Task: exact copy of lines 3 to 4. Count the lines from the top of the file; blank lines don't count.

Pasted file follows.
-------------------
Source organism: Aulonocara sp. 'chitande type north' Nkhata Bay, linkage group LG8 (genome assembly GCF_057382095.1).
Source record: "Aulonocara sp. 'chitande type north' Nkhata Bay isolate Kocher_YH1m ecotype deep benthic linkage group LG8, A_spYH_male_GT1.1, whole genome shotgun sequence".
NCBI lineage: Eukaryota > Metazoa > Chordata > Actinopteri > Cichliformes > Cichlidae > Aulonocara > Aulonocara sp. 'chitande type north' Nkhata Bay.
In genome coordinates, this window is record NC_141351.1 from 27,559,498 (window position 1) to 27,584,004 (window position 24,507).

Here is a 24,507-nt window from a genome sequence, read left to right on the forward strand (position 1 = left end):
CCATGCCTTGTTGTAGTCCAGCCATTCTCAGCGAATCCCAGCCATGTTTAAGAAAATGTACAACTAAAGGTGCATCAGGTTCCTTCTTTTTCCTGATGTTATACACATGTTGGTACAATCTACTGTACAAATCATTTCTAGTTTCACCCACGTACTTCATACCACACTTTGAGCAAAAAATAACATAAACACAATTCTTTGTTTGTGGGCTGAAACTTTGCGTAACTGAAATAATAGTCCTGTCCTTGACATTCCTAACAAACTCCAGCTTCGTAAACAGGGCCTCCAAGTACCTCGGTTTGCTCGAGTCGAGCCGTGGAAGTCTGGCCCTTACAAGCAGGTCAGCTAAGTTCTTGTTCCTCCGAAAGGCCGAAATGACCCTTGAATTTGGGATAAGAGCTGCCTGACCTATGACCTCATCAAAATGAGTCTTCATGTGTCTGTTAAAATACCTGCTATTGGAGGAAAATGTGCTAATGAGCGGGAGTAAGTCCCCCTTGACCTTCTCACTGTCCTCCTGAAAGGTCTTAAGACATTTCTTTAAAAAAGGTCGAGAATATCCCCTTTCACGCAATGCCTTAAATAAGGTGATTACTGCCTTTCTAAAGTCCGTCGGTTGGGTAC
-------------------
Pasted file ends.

NCBI lineage: Eukaryota > Metazoa > Chordata > Actinopteri > Cichliformes > Cichlidae > Aulonocara > Aulonocara sp. 'chitande type north' Nkhata Bay.
In genome coordinates, this window is record NC_141351.1 from 27,559,498 (window position 1) to 27,584,004 (window position 24,507).